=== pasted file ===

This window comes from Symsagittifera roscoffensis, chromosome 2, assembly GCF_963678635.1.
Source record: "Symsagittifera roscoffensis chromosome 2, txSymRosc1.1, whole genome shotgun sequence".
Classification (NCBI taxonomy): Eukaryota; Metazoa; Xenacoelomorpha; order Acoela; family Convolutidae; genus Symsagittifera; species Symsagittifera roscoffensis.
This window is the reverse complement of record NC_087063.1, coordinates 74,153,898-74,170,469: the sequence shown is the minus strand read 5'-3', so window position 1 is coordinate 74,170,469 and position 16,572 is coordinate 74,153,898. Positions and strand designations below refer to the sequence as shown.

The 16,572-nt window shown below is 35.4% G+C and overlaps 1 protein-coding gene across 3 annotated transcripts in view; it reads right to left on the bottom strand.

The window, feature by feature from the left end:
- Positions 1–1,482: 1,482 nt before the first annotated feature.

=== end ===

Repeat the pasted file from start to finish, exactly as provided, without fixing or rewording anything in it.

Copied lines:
This window comes from Symsagittifera roscoffensis, chromosome 2, assembly GCF_963678635.1.
Source record: "Symsagittifera roscoffensis chromosome 2, txSymRosc1.1, whole genome shotgun sequence".
Classification (NCBI taxonomy): Eukaryota; Metazoa; Xenacoelomorpha; order Acoela; family Convolutidae; genus Symsagittifera; species Symsagittifera roscoffensis.
This window is the reverse complement of record NC_087063.1, coordinates 74,153,898-74,170,469: the sequence shown is the minus strand read 5'-3', so window position 1 is coordinate 74,170,469 and position 16,572 is coordinate 74,153,898. Positions and strand designations below refer to the sequence as shown.

The 16,572-nt window shown below is 35.4% G+C and overlaps 1 protein-coding gene across 3 annotated transcripts in view; it reads right to left on the bottom strand.

The window, feature by feature from the left end:
- Positions 1–1,482: 1,482 nt before the first annotated feature.